ow, it is important to know this one-sided negotiating did not all happen in a vacuum. Buyers and sellers who felt cheated or defrauded complained, legislatures responded with tougher laws, and state regulatory agencies became more and more involved in the oversight of real estate practices. The federal government also heard the cries. In 1983, the Federal Trade Commission (FTC) conducted a national survey of recent buyers of real estate to determine how they felt about their transactions. The results were nothing short of astounding. The FTC survey found that approximately two-thirds of all buyers surveyed thought they were being represented in the transaction when, in fact, they were not. 34
The Home-Buying Process: A Brief History
It became agonizingly clear that the lack of disclosure to buyers about the process was having a negative effect on the reputation of the real estate profession as a whole. Buyers were losing faith in the process, and with good reason. They were getting trod upon, taken advantage of, and in many cases, harmed financially. Lawsuits were being filed by consumers across the country against real estate brokers. To their credit, there were many in the profession who did not feel the existing process was fair. Realtors® were beginning to realize the importance of representing buyers and developed contracts to do just that. Buyer agency sprung from the determination of a small number of independent thinking, gutsy and radical Realtors®. With a contract in hand to represent a buyer, they would peruse the MLS, show properties, and make offers. Those offers started changing substantially from the norm. They would often include concessions from the seller: closing costs, financing points, lower prices, carpet and fix-up allowances, and other items paid by the seller on behalf of the buyer. Traditional seller’s agents began to take notice, and those who strongly supported the status quo often fought buyer’s agents. They would present the offer then often create animosity in the negotiation process but let it go to contract. Then, at closing, they would keep all the commissions and refuse to compensate the buyer’s Realtor®. Many Realtors® operating as buyer’s agents had to plead their cases in arbitration through the state Realtor® association or take the case to court in order to collect their fair share of the commission (called the cooperative fee split). The National Association of REALTORS® discussions often became heated between traditionalists who didn’t want to see the rules change and new-thinking, progres® sive Realtors who felt change was necessary. The 35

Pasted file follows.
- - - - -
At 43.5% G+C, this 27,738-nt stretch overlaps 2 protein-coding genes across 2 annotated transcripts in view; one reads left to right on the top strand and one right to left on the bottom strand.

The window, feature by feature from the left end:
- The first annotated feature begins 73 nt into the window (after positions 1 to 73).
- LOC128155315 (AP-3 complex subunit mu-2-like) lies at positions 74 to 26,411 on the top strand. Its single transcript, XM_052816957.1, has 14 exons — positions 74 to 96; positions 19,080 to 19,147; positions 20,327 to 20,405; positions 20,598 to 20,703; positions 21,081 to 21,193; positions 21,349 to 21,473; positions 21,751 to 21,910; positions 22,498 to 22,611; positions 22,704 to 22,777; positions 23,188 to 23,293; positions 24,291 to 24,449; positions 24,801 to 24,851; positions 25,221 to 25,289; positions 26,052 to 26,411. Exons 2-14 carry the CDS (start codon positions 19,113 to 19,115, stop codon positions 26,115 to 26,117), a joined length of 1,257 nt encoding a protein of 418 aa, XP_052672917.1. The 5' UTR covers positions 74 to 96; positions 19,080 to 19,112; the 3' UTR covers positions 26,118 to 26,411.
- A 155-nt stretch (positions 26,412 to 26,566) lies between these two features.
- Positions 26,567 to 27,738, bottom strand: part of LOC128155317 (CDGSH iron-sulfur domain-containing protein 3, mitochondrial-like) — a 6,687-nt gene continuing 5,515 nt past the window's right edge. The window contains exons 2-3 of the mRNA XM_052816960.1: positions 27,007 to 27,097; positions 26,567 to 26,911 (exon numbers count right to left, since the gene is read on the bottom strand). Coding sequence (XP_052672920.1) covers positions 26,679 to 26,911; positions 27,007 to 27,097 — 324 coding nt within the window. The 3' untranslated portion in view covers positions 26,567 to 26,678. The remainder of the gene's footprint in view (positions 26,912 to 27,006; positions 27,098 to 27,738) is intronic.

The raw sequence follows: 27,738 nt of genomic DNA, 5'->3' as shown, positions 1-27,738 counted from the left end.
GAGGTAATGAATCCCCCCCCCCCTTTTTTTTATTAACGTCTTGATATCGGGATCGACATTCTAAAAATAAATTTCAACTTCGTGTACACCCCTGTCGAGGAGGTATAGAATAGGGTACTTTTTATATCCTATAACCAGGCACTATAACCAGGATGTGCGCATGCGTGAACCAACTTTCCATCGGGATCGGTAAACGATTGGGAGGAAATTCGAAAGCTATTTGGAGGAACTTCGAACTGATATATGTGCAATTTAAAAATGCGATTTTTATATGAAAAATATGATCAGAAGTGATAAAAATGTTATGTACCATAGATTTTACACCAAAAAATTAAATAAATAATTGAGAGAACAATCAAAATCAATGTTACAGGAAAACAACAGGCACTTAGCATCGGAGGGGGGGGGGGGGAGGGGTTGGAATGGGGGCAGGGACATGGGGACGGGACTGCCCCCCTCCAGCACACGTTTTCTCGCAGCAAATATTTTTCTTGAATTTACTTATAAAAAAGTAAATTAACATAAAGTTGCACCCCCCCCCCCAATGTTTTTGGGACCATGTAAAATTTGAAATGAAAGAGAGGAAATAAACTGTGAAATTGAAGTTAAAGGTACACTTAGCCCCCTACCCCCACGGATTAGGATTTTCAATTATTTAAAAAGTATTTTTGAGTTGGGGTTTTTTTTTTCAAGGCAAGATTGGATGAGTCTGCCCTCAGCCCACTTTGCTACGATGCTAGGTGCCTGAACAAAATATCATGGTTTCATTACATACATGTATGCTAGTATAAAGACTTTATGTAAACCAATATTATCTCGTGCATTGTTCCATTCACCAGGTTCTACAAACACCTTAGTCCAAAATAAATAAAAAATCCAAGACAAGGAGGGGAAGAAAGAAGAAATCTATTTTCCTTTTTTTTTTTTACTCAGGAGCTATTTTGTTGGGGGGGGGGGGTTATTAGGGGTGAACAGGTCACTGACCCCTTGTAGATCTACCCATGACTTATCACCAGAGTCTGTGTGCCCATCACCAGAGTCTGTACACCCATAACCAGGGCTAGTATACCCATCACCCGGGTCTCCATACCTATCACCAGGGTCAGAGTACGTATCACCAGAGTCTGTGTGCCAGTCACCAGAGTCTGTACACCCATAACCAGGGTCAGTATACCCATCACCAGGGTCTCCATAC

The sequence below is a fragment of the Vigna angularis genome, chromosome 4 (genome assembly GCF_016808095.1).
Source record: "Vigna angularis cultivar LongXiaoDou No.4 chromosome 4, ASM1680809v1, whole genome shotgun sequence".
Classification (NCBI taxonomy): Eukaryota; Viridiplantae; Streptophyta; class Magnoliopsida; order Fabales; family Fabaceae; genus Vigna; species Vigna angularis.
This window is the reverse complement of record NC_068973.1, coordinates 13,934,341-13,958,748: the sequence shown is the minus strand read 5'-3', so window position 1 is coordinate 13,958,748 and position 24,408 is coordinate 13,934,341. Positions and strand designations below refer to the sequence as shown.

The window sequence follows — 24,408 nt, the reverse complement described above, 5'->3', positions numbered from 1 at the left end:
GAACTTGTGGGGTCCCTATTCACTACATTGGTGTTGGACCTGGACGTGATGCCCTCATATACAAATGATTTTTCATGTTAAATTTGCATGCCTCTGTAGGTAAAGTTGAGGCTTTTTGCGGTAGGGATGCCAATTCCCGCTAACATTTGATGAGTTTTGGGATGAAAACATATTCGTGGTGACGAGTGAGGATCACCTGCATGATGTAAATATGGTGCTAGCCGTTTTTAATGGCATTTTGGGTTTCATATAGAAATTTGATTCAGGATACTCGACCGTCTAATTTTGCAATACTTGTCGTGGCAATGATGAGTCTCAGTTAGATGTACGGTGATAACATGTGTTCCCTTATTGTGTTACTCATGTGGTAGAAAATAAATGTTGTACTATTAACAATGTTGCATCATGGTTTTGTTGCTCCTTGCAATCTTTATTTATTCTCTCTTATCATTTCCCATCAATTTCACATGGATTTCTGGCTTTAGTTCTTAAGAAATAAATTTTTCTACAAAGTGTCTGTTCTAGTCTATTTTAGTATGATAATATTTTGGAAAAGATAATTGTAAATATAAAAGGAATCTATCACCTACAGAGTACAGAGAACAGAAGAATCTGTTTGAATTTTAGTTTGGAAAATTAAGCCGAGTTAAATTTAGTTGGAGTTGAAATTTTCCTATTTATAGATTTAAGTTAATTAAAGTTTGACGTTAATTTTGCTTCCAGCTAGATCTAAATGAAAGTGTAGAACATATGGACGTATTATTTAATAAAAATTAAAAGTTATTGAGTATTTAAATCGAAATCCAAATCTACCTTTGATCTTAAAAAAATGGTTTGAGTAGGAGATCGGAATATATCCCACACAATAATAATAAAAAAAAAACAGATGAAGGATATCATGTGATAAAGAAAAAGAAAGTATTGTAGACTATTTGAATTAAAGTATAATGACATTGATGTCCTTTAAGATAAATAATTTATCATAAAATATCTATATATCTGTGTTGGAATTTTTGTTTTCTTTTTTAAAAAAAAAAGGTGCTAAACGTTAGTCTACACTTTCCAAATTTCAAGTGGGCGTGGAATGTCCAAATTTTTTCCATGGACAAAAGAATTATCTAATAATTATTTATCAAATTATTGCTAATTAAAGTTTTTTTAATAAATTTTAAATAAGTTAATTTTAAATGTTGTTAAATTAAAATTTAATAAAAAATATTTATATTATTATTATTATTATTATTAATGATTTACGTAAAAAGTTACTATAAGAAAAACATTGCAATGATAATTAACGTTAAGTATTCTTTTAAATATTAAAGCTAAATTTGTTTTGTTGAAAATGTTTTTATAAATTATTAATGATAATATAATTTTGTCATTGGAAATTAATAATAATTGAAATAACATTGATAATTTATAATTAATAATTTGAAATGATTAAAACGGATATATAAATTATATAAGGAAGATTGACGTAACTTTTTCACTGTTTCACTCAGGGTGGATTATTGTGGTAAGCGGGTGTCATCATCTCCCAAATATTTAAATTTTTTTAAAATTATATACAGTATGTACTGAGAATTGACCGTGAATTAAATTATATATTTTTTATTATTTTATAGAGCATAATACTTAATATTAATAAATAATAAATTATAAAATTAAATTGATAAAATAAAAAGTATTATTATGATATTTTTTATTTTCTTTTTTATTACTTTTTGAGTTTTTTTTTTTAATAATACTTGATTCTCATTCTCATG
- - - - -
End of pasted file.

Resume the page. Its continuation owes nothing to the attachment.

profession of real estate was evolving. But, as with anything that encompasses hundreds of thousands of members, and hundreds of local, state and national associations, it was experiencing a great deal of conflict in the process. Many associations of Realtors速 across the country recognized the importance of the discussion and joined with their Real Estate Commissions to research the issues. In many states, when legislation was introduced to change agency laws, it was supported by both the Association and the Commission. There are still a few states struggling with this issue.
Published on Mar 14, 2010
Albuquerque, New Mexico edition - coauthored with my friends Ken and Susan - a helpful guide to help you through the process of buying a hom...